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Brake maintenance is more important than ever...

With more horsepower being delivered at the wheels of today's modern vehicles, the demand on the vehicle's braking and drive systems have increased significantly.

In 2000, asbestos was removed from all braking systems and has been replaced with various compounds ranging from semi metallic to organic compounds. This means that the brake systems now generate more heat than previously and this has changed the way brakes are serviced as well as how often.

To increase braking efficiency, vehicles are often fitted with softer brake rotors and harder compound brake pads. This does improve the braking efficiency but it does mean the systems have to be maintained more often.

At De Jonge Mechanical your brakes are visually inspected for:

  • Fluid leaks
  • Brake hose inspection
  • Brake shoe/pad wear
  • Brake drum/rotor wear
  • Condition of brake fluid
  • Mechanical operation
  • Hydraulic operation
  • Hand brake operation
  • If your vehicle is fitted with Anti-Lock Brakes (ABS) this system is also tested and reported on.

De Jonge Mechanical makes it a rule to always advise our customers of any required repairs & costs involved. If you have any concerns about your braking system please discuss them when you book in your vehicle.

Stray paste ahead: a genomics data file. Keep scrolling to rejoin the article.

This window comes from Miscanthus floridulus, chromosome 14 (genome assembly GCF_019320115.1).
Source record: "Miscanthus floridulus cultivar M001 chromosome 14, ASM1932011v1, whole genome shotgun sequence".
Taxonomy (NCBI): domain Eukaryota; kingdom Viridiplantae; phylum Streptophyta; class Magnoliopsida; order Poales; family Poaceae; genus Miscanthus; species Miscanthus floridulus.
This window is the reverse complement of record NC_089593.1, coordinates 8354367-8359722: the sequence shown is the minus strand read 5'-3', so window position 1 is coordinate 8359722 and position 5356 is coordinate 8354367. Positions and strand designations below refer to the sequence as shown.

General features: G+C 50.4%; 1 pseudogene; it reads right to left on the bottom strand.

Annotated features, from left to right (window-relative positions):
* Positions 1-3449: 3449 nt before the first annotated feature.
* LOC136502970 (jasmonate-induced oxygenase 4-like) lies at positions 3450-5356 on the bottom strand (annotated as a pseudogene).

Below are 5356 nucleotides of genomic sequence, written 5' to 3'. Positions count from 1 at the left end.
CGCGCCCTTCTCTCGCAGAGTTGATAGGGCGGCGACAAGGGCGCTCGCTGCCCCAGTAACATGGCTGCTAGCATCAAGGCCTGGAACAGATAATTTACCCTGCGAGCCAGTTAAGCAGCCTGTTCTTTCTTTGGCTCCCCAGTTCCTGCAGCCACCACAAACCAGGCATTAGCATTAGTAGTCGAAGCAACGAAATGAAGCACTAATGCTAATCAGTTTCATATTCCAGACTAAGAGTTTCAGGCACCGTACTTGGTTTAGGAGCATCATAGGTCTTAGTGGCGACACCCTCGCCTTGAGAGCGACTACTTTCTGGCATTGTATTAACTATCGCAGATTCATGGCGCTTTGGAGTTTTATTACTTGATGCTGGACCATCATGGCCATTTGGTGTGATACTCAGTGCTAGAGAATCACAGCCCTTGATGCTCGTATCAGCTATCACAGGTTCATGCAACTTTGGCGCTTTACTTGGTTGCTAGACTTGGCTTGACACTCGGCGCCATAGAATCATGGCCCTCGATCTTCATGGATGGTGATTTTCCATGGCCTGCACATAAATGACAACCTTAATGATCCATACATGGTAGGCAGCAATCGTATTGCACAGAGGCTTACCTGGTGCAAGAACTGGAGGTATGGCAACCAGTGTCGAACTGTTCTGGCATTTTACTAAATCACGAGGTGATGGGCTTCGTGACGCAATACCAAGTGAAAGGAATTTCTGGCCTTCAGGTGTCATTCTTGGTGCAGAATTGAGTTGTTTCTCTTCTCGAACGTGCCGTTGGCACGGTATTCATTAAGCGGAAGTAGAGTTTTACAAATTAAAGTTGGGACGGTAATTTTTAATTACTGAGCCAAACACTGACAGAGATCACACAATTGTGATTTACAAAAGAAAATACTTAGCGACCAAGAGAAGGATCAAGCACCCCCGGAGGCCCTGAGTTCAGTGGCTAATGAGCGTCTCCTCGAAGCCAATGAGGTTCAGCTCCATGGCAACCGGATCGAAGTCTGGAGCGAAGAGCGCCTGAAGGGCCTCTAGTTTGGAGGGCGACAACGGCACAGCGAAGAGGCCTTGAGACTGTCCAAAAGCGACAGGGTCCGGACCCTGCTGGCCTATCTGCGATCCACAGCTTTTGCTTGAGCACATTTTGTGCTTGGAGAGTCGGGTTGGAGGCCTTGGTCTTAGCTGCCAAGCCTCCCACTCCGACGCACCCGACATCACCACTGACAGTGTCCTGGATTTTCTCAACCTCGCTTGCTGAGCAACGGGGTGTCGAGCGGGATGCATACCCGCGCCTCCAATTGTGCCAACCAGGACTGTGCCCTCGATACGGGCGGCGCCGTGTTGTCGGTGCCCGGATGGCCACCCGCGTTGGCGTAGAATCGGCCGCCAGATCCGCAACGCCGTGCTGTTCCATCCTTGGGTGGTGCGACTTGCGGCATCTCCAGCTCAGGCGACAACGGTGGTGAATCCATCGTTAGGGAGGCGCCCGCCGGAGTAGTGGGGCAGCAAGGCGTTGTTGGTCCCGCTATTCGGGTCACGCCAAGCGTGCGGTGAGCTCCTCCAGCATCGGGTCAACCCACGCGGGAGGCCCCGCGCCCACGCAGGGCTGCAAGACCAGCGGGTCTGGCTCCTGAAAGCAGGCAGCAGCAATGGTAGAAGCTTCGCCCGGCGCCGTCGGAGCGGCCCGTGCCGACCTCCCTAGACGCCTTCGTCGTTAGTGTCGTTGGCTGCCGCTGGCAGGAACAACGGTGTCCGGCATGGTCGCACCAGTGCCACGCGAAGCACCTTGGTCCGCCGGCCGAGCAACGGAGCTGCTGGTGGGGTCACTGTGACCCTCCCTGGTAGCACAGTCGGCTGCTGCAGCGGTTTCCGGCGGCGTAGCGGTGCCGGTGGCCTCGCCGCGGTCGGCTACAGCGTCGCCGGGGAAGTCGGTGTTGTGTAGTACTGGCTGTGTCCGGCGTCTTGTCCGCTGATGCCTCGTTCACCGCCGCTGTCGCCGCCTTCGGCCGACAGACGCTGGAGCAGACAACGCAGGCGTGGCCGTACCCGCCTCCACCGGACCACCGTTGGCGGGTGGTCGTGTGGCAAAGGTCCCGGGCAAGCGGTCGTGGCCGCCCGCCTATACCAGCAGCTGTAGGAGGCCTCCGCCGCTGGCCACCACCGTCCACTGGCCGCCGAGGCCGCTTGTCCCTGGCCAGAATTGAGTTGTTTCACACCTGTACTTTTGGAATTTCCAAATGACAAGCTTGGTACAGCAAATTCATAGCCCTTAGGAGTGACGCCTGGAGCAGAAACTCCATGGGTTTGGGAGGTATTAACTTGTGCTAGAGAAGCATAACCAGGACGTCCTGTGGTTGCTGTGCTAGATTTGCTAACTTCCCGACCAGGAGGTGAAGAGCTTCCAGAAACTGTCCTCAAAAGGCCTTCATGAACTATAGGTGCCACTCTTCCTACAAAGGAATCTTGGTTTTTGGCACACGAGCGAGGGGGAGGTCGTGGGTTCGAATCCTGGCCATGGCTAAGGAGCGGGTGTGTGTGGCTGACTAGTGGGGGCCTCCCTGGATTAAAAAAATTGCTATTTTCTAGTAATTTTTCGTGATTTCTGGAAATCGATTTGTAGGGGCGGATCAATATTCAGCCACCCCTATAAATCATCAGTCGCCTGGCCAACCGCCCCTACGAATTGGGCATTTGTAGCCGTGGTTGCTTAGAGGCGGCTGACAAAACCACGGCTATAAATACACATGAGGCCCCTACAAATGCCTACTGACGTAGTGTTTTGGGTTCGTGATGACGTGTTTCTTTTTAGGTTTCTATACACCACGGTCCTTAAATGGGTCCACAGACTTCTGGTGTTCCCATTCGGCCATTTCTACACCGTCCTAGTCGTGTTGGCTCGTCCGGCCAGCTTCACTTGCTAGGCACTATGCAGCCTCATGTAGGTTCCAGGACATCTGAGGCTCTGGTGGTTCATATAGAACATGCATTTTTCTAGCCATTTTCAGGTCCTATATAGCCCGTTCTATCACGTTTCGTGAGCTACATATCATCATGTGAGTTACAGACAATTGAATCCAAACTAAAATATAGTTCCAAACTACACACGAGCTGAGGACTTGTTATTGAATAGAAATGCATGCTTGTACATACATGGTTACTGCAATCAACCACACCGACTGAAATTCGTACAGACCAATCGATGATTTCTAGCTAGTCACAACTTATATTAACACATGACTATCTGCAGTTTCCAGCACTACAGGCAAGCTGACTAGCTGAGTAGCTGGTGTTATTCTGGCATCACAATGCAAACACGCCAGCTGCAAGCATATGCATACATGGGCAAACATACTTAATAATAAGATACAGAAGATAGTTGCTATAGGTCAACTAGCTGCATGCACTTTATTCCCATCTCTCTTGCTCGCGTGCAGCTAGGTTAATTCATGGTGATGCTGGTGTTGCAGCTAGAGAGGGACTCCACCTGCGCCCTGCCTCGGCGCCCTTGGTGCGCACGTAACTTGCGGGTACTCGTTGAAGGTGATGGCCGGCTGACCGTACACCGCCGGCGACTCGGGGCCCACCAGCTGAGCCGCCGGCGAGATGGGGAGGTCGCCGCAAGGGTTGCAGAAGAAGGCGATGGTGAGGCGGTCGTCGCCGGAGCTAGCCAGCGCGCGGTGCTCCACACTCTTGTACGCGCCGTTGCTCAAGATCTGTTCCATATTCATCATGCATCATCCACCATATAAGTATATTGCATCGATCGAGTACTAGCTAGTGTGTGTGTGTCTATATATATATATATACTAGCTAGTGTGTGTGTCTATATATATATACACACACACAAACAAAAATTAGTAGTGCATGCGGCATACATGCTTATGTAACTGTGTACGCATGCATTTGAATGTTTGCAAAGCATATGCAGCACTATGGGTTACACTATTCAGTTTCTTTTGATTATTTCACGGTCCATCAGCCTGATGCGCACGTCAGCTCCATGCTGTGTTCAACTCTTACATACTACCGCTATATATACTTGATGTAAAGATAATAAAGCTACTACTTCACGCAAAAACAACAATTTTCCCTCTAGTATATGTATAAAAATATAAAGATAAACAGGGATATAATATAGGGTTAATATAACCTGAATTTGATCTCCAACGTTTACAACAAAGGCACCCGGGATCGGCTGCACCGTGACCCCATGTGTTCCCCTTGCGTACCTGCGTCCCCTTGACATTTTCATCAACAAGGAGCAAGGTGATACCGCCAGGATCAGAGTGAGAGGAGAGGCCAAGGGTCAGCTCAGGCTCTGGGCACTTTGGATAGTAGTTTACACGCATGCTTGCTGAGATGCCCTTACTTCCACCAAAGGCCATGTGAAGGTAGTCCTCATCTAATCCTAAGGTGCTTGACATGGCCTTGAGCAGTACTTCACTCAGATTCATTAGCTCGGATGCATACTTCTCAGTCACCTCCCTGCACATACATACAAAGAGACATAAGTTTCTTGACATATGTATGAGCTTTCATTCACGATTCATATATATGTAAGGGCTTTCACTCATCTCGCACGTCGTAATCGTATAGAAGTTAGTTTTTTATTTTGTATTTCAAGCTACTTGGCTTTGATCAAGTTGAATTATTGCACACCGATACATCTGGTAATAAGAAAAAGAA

NB: Rotors and drums have a strict legal wear limit to ensure safe operation. "De Jonge Mechanical will not machine beyond these limits", doing so places your safety and the vehicles insurance cover at risk.

Your vehicle's brake discs are one of the most vital operating systems of your vehicle. By understanding a little more about how the brake discs work, you'll realise the importance of regular checks and servicing:

  • Wheel bearing grease must be applied to the wheel hubs to help reduce heat generated by frequent applications of the brakes.
  • The calliper has one or more hydraulic cylinders containing pistons. Each time you press the brake pedal, the pistons exert pressure on the brake pads.
  • Brake pads are metal plates with a bonded lining of friction material. As the lining material wears down, the metal pad moves closer to the disc. Brake pads should be replaced when less than 3mm from the disc.
  • Retaining pins hold the brake pads in the calliper. New split pins are always fitted during replacement.
  • The brake disc can be easily scored and damaged if the metal plate comes into contact with the brake disc. When below certain tolerances it must be replaced.
  • A bleed nipple is provided to ensure that any air entering the hydraulic lines is "bled" off. Even a small amount of air in the system will severely impair the operation of the brakes.

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